Thank you for assembling your collection of menstrual materials for viewing on your website. I have enjoyed reading the scanned printed media. Many of the ads are overtly obsessed with hygiene. It is with the issue of hygiene that I feel as though I need to clarify the menstrual huts in Polynesia, particularly in Hawaii. I have read an except of the non-fiction book 'The Polynesian Family System in Ka'u, Hawaii' written by Handy & Pukui'* regarding the taboo placed on menstruating woman and their segregation. These taboos were a far more pleasant time in a woman's cycle than I feel is being portrayed on the MUM.org site. Taboo does not, in fact, refer to menes in particular, but is a very broad term signifying sacred, holy, concecrated, forbidden, keep out, and priveleged area. Kapu reaches all parts of society via agriculture, medicine, dining, foodstuffs, healing, hunting, fishing, geneology, marriage, the Polynesian (lunar)calendar, ect. The word kahapouli refers to mentruating women and their time within the hale pe'a (mentsrual hut).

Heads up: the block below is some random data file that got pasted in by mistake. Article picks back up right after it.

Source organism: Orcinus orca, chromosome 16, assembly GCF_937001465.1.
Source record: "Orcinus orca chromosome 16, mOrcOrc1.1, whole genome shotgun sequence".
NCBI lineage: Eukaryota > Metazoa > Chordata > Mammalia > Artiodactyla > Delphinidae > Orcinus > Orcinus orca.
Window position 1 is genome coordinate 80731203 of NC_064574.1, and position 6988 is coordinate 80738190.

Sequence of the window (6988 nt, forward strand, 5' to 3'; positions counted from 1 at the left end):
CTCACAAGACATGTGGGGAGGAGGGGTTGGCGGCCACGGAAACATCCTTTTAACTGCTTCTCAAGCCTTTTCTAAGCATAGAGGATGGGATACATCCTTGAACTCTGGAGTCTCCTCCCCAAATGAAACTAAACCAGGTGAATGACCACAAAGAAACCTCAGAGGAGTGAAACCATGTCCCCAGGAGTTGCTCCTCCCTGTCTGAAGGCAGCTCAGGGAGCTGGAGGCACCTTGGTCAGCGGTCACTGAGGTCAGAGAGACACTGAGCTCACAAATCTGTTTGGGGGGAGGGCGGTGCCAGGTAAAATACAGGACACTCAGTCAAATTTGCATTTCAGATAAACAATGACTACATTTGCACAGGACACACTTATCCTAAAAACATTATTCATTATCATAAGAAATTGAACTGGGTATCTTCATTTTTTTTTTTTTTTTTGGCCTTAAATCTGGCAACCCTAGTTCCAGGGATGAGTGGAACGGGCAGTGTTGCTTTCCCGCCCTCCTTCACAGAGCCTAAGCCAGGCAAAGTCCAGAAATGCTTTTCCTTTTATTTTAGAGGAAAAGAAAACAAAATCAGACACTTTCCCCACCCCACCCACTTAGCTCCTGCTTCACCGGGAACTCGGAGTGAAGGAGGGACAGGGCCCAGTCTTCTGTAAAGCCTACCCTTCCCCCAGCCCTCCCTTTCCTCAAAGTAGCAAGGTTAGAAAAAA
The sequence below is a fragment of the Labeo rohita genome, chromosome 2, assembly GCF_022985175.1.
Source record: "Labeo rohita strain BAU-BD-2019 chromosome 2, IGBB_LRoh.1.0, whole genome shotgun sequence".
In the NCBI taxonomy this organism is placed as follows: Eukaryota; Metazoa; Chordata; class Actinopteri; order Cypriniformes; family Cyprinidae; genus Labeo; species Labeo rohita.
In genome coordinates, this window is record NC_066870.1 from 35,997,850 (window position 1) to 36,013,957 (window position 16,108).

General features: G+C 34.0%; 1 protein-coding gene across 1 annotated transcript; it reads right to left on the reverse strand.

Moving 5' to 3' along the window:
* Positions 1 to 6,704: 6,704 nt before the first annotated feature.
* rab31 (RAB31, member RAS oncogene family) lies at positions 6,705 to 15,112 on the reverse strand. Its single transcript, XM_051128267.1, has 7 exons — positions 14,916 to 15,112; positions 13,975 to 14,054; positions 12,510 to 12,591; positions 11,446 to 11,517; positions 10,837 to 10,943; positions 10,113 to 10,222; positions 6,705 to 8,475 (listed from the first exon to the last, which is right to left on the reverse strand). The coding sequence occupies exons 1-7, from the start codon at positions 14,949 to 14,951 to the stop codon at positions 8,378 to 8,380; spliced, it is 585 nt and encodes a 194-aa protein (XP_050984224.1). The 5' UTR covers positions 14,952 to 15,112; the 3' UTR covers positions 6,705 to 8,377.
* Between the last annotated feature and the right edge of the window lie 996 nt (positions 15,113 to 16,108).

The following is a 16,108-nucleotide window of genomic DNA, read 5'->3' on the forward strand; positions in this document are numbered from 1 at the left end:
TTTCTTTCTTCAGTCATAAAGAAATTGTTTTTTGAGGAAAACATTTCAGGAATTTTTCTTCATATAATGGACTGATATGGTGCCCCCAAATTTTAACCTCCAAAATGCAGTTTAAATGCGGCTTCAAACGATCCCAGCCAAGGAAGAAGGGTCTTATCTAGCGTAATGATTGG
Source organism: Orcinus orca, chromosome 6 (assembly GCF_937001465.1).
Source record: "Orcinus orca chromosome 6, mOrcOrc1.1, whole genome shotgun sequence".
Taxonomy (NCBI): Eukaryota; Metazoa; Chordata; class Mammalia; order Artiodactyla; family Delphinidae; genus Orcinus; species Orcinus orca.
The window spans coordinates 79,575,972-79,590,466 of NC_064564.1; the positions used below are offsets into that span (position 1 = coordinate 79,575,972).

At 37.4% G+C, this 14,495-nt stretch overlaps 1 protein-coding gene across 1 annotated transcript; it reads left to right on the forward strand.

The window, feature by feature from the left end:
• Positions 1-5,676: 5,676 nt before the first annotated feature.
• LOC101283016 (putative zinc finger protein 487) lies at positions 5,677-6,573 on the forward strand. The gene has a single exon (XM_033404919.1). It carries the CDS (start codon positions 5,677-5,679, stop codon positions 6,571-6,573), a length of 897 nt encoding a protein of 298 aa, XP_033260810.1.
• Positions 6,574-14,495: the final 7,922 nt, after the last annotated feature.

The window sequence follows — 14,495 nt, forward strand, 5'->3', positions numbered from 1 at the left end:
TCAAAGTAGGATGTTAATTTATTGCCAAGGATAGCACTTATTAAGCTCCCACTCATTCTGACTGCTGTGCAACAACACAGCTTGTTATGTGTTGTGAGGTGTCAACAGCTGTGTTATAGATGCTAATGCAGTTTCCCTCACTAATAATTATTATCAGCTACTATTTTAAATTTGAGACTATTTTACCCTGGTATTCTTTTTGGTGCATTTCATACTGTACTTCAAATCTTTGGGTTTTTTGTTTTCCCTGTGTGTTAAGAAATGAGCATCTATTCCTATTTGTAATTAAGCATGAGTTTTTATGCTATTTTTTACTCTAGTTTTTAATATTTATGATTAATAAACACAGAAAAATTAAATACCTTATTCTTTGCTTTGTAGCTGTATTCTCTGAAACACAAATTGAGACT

While kahapouli literally means place of dark night, the atmosphere and activity in and around the hale pe'a placed emphasis on relaxation and recentering the mind and body of the menstruating woman. Women rekindled family and friendship ties (ohana) while she was given a needed break from homelife and children within the hut. Kahapouli took precidence over all other womens kapu. For example, when it was her kahapouli time, a nursing mother placed her child with a nursing relative. The menstrual blood that collected on fine wood fiber and such was then buried and a kapu of sacredness placed on the spot. The woman to handle this task was also kapu.